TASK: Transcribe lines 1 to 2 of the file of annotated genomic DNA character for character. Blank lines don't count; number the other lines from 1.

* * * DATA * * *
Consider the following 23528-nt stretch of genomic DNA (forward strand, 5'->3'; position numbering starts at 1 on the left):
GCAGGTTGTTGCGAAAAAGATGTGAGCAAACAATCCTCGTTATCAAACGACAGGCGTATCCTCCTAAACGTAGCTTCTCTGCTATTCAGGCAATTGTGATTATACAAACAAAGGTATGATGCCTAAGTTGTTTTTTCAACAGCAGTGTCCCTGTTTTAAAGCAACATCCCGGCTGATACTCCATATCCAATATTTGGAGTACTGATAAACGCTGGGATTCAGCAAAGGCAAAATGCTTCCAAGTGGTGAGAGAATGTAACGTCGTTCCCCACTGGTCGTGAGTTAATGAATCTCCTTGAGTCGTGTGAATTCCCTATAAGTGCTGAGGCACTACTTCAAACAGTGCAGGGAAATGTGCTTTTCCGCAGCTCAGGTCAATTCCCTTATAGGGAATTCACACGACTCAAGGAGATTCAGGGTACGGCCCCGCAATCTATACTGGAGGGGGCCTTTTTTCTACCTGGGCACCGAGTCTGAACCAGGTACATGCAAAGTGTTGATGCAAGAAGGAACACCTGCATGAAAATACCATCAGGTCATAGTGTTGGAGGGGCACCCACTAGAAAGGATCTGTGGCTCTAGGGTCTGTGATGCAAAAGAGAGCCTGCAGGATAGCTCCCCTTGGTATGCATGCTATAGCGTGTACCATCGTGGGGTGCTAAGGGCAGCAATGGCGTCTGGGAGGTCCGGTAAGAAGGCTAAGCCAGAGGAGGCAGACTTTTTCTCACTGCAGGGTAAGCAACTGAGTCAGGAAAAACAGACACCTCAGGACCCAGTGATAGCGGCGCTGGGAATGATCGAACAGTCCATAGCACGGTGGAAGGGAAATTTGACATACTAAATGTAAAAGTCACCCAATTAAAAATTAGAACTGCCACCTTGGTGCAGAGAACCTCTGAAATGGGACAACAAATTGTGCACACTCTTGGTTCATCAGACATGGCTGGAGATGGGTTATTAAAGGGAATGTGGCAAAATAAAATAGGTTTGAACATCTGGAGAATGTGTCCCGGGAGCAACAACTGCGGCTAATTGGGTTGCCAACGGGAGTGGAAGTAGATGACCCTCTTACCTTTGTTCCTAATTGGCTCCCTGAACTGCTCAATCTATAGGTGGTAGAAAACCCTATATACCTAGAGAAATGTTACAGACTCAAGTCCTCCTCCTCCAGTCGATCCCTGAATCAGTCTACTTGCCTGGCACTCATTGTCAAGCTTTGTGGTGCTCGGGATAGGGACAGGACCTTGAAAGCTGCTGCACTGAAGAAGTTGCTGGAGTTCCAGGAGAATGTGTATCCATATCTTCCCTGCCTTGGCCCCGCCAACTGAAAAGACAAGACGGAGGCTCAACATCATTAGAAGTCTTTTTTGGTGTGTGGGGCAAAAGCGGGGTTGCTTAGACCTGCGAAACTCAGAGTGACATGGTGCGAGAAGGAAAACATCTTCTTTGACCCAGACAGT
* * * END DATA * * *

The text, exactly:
Consider the following 23528-nt stretch of genomic DNA (forward strand, 5'->3'; position numbering starts at 1 on the left):
GCAGGTTGTTGCGAAAAAGATGTGAGCAAACAATCCTCGTTATCAAACGACAGGCGTATCCTCCTAAACGTAGCTTCTCTGCTATTCAGGCAATTGTGATTATACAAACAAAGGTATGATGCCTAAGTTGTTTTTTCAACAGCAGTGTCCCTGTTTTAAAGCAACATCCCGGCTGATACTCCATATCCAATATTTGGAGTACTGATAAACGCTGGGATTCAGCAAAGGCAAAATGCTTCCAAGTGGTGAGAGAATGTAACGTCGTTCCCCACTGGTCGTGAGTTAATGAATCTCCTTGAGTCGTGTGAATTCCCTATAAGTGCTGAGGCACTACTTCAAACAGTGCAGGGAAATGTGCTTTTCCGCAGCTCAGGTCAATTCCCTTATAGGGAATTCACACGACTCAAGGAGATTCAGGGTACGGCCCCGCAATCTATACTGGAGGGGGCCTTTTTTCTACCTGGGCACCGAGTCTGAACCAGGTACATGCAAAGTGTTGATGCAAGAAGGAACACCTGCATGAAAATACCATCAGGTCATAGTGTTGGAGGGGCACCCACTAGAAAGGATCTGTGGCTCTAGGGTCTGTGATGCAAAAGAGAGCCTGCAGGATAGCTCCCCTTGGTATGCATGCTATAGCGTGTACCATCGTGGGGTGCTAAGGGCAGCAATGGCGTCTGGGAGGTCCGGTAAGAAGGCTAAGCCAGAGGAGGCAGACTTTTTCTCACTGCAGGGTAAGCAACTGAGTCAGGAAAAACAGACACCTCAGGACCCAGTGATAGCGGCGCTGGGAATGATCGAACAGTCCATAGCACGGTGGAAGGGAAATTTGACATACTAAATGTAAAAGTCACCCAATTAAAAATTAGAACTGCCACCTTGGTGCAGAGAACCTCTGAAATGGGACAACAAATTGTGCACACTCTTGGTTCATCAGACATGGCTGGAGATGGGTTATTAAAGGGAATGTGGCAAAATAAAATAGGTTTGAACATCTGGAGAATGTGTCCCGGGAGCAACAACTGCGGCTAATTGGGTTGCCAACGGGAGTGGAAGTAGATGACCCTCTTACCTTTGTTCCTAATTGGCTCCCTGAACTGCTCAATCTATAGGTGGTAGAAAACCCTATATACCTAGAGAAATGTTACAGACTCAAGTCCTCCTCCTCCAGTCGATCCCTGAATCAGTCTACTTGCCTGGCACTCATTGTCAAGCTTTGTGGTGCTCGGGATAGGGACAGGACCTTGAAAGCTGCTGCACTGAAGAAGTTGCTGGAGTTCCAGGAGAATGTGTATCCATATCTTCCCTGCCTTGGCCCCGCCAACTGAAAAGACAAGACGGAGGCTCAACATCATTAGAAGTCTTTTTTGGTGTGTGGGGCAAAAGCGGGGTTGCTTAGACCTGCGAAACTCAGAGTGACATGGTGCGAGAAGGAAAACATCTTCTTTGACCCAGACAGT